November 2, 2010 in Sports

Shanahan’s ‘gut’ called for change

McNabb pulled for lack of stamina, coach says
 
Associated Press photo

Donovan McNabb has had a rough go in first season with Redskins.
(Full-size photo)

ASHBURN, Va. – Mike Shanahan changed his story in a hurry. The new explanation: Donovan McNabb was benched more because of his body, not his brain.

Less than 24 hours after declaring he yanked McNabb because of a “gut feel” relating to the quarterback’s less-than-full competence in the offense, the Washington Redskins coach instead insisted Monday it was a pre-planned move that had more to do with “cardiovascular endurance” issues.

McNabb, because of nagging hamstring and groin injuries, wasn’t in good enough shape to run a two-minute offense with no timeouts – according to Shanahan.

“The cardiovascular endurance that it takes to run a two-minute, going all the way down with no timeouts, calling plays, it’s just not easy.” Shanahan said. “If I thought it was the best situation to do, then Donovan would have run the two-minute offense.”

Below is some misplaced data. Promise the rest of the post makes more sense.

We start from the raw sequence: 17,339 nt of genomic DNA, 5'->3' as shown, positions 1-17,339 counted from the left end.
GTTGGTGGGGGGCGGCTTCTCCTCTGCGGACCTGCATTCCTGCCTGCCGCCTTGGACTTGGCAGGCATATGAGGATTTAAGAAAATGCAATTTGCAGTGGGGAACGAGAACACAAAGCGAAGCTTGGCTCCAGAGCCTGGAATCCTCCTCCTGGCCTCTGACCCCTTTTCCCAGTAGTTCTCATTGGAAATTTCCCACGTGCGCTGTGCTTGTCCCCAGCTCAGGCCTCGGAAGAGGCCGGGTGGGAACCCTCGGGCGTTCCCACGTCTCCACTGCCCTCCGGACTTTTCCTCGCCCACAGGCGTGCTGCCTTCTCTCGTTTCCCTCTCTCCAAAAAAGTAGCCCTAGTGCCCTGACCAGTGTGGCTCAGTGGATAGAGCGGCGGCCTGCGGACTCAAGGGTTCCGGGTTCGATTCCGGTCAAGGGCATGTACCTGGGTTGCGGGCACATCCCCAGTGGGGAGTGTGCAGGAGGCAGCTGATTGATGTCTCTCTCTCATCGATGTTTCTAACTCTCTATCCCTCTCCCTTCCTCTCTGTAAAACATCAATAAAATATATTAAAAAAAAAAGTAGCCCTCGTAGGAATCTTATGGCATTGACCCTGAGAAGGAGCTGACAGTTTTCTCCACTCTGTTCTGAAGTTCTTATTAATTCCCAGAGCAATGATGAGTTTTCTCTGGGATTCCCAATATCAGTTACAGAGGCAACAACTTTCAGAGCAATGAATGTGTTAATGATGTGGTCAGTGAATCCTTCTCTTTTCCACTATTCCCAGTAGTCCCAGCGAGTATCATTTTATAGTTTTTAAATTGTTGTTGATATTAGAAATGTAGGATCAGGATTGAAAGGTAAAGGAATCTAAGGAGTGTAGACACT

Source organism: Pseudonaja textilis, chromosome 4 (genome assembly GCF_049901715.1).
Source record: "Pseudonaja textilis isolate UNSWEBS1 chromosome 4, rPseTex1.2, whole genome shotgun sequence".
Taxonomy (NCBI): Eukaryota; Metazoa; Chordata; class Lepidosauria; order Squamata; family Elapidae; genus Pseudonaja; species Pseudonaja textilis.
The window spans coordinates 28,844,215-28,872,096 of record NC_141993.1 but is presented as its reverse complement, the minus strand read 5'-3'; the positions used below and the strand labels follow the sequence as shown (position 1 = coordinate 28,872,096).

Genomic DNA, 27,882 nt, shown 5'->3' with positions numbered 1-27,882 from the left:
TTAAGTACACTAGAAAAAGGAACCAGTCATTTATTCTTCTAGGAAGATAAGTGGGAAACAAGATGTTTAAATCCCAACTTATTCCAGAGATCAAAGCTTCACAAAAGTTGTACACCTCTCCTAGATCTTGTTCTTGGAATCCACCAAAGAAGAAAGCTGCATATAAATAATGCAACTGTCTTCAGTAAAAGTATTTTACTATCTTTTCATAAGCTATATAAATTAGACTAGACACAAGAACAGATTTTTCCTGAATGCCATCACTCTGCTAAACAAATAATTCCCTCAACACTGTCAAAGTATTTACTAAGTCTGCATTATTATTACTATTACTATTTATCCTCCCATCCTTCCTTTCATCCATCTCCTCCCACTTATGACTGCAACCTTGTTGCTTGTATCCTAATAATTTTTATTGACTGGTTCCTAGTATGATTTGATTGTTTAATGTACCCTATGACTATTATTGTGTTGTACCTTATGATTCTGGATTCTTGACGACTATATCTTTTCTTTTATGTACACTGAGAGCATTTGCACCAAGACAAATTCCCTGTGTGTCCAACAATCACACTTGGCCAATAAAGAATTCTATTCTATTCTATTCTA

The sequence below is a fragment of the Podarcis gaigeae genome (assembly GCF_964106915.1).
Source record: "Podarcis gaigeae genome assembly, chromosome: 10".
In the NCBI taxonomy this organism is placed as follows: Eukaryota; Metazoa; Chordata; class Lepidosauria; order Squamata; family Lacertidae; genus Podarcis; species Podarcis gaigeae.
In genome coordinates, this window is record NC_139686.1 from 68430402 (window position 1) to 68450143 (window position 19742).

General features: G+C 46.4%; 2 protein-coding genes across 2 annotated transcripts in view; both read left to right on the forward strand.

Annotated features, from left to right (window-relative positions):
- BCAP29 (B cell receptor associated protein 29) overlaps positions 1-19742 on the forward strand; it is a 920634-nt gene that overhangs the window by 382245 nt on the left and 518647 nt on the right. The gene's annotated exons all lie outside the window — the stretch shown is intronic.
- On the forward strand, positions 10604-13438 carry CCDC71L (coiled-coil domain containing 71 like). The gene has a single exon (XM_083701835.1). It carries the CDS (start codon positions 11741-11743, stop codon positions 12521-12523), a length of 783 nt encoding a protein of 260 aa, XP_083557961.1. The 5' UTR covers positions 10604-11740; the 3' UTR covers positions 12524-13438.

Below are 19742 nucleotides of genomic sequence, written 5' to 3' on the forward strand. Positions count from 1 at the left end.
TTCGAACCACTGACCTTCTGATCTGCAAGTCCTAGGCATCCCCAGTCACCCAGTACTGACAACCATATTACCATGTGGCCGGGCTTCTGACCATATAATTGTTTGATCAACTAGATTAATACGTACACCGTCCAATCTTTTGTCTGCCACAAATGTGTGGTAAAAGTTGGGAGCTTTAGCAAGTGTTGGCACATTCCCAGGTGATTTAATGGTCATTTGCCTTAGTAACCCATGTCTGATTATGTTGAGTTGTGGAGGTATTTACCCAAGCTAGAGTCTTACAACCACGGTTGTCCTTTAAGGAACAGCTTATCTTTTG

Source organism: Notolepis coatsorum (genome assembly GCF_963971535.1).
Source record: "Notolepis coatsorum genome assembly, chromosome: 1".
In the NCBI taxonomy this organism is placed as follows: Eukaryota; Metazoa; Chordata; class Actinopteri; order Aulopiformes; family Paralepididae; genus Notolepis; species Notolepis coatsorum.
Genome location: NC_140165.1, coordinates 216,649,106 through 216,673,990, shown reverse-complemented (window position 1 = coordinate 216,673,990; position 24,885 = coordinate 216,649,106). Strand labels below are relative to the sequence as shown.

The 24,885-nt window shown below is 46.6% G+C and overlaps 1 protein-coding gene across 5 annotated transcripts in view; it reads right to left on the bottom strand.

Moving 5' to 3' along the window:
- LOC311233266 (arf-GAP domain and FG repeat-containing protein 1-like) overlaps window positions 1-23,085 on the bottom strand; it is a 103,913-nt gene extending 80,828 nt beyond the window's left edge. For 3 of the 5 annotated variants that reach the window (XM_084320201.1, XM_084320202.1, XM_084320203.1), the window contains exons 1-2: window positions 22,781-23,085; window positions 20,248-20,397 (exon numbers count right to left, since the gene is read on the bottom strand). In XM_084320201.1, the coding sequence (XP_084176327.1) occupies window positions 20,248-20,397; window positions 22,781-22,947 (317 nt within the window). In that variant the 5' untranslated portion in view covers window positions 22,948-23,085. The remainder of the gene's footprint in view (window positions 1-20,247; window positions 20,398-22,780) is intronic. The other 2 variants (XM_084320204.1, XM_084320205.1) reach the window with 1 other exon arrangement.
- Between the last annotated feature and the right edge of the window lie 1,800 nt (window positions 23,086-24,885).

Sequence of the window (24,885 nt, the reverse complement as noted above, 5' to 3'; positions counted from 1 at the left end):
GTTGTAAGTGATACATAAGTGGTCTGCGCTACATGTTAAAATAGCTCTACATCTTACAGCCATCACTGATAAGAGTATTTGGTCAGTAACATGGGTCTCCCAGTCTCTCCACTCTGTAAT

Somewhere in between the range of explanations is the cold fact: McNabb, who turns 34 this month, is not having a very good season.

With the Redskins trailing the Detroit Lions by six points with 1:50 to play, Shanahan pulled McNabb in favor of Rex Grossman. It didn’t work. The backup’s first snap of the season turned into a touchdown for the other team, with Grossman fumbling the ball on a blindside sack and Ndamukong Suh returning it for the score.

Detroit won 37-25, leaving the Redskins at 4-4 as they enter their bye week.

After the game, Shanahan justified the move by citing the complexities of the two-minute offense. The game speeds up. Multiple plays have to be called at the line of scrimmage. It all has “to come automatically,” the coach said.

But one should always expect the unexpected with the Redskins. Shanahan came up with a fourth explanation: cardio.

Shanahan said McNabb, who has two tight hamstrings, a sore groin and a bruised shin, hasn’t been able to practice the two-minute drill for five weeks. The coach said he even called the quarterback into the office last week and discussed the possibility of McNabb sitting out the game.


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